would be, that England should possess a principle that, in a general way, and except strong and influential Presbyterian Church; in circumstances of a special and excepand the special duty of Scottish Presbyterians tional kind, an agreement among churches in reference to England is to labour for this in the two grand particulars of Presbyterian end. Give us, then, when we ask for them, doctrine and discipline ought to be considered able and efficient men to labour in England; , as furnishing a fair basis of union. Our take care that Presbyterians leaving Scotland churches and congregations in England now attach themselves to Presbyterian churches number 100. During the last fifteen years in England; help us to accomplish Presby- the Presbytery of London has tripled itself; terian union in England; accept and and, instead of having only eight congregaencourage the idea of a Presbyterian Church tions, it has now twenty-four. Lancashire specially adapted to England, speaking with has made a similar increase, from eight conan English voice, and wearing a genuinc.gregations to twenty-four. You will admit English aspect. And I will take this oppor- ! that this is a very considerable progress to tunity of expressing my sense of the great be made in that time; and if a union such and important service which this Church has as I refer to were brought about between our lately rendered to the cause of Presbyterian Church and the United Presbyterian congreism in England, by giving to our Church gations in England, our numbers would at such an eminent and esteemed man as my once be raised to 160 or 170. We should beloved colleague, Dr. M.Crie. (Cheers.) then bulk much more considerably in the He has already been able, in a remarkable public eye, in the midst of the great eccledegree, to understand the peculiarity of our siastical masses by vihieli we are surrounded. position in England, and the nature of the I hope that in a few years we may see this difficulties with which we have to contend ;; union completed. and he has already broken ground in a The assembly then adjourned till the number of directions, in which we expect evening. from his labours still further fruits. He has recently presented us with a meritorious work, containing an able statement of our distinctive principles as a Church, and the

CIASTENING. relations in which we stand to other bodies

BY THE REV. WILLIAM C. BURNS. in Scotland, Ireland, America, or elsewhere. I hope that this excellent manual will be the (From a Hearer's Notcs.) means of enlightening our English neigh

« Lord in thy wrath rebuke me not, bours in regard to the true character of our

Nor in thy hot rage chasten me.' Church. He has also lately given an able

PsALX vi. and interesting view of the present position The rebuke of the Almighty is hard and prospects of Unitarianism in England,

to endure. which will be very useful in enabling people Jehovah is a lieavy hand, and one which,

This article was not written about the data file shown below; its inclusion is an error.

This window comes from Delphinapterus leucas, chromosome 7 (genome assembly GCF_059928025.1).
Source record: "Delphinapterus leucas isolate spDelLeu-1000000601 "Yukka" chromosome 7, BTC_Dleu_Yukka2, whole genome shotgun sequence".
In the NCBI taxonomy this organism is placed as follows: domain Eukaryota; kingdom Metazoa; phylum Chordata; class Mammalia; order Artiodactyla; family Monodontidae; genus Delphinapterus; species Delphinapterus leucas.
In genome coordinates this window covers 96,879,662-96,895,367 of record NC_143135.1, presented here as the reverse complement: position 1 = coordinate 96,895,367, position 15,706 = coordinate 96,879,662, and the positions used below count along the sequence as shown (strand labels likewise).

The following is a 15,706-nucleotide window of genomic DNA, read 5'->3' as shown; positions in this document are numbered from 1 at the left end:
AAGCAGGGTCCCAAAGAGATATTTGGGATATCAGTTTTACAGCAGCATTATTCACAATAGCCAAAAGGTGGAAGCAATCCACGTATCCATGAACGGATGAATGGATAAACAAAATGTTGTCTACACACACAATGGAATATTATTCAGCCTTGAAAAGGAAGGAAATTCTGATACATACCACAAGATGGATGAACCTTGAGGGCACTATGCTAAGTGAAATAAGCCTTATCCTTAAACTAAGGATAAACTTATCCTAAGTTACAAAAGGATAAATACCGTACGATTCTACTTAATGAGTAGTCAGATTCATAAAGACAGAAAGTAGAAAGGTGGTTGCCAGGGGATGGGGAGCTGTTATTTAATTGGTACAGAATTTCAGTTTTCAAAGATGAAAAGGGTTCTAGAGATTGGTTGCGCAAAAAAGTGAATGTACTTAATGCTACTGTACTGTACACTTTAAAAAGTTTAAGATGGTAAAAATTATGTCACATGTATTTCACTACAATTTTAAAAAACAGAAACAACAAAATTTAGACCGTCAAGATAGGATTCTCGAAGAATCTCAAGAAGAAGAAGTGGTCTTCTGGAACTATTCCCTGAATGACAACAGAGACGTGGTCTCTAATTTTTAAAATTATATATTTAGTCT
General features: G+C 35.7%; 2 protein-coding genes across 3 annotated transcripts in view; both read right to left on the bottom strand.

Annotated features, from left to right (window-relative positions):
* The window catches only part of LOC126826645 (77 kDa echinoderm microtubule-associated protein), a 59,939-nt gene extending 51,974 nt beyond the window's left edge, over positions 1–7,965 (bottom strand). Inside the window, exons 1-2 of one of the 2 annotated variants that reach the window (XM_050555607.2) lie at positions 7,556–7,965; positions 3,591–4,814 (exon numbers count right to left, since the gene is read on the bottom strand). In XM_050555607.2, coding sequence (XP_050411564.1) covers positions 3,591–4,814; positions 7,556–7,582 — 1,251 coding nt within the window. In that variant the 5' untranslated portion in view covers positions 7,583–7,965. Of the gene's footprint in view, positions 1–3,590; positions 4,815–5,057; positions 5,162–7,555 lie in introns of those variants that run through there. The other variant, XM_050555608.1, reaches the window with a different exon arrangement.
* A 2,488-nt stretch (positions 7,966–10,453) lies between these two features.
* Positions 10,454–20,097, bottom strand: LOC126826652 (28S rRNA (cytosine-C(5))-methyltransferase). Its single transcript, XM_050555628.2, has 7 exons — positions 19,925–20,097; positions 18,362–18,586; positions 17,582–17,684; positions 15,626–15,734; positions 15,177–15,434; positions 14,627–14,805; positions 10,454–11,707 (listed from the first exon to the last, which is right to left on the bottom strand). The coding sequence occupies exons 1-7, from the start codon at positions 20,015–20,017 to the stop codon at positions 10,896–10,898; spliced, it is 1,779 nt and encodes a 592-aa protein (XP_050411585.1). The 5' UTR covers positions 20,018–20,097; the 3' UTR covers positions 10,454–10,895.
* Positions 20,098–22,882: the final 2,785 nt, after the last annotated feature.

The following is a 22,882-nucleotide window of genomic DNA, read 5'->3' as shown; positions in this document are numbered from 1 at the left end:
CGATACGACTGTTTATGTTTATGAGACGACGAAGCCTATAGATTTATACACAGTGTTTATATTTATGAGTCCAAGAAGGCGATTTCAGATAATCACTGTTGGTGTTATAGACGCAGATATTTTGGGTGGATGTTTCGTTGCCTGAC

The chastening land of in England, who often confound, Presbyte; when mightily stretched fortlı, can rianism with Unitarianism, to distinguislı between them. In the one work he tells the crush his creatures almost to nothing, English public what our Church is, in the until, with the Psalmist, they have to other he shows what it is not. I may also cry out, entreating him to stay his mention that Dr. M'Crie is addressing hin- hand and to return to them in love, self to the very important subject of Presby- and to save them for his own name's terian union in England. If such a unión sake. lle comes to them as if in anger; can be carried out in Australia or in Canada but, ah! my dear friends, ever reupon sound principles, it is hard to see why member that it is not actually in anger it might not also be carried out on equally that he chastens his people--not besound principles in England also. Princi- cause his fierce wrath is kindled against ples are not matters of geography or topo- them by anything that they have ever graphy. If they are right on the other side done, or ever can do, but because he of the Atlantic, they must be right on this. loveth them, and chastens them for If a sound union of Presbyterians can take their good, that they may be made place in Nora Scotia, might it not take place in Old Scotia itselt? °(Applause.) I partakers of his holiness. The ideas trust that, so far as the influence of this of the people of God eren are very, Church can be brought to bear in the way of sery low and unjust on this point. encouragement 46 us, that encouragement

When they feel God's chastening hand will be given in the direction of Presbyterian lying heavy upon them, instead of union, We felt grateful for the assistance welcoming the rod, they begin to given us in this direction by the venerable doubt his faiihfulness, and to doubt principal, Dr. Cunningham, at a recent his love, saying within themselves, meeting of Synod, where he laid down the “God cannot love me when he chastens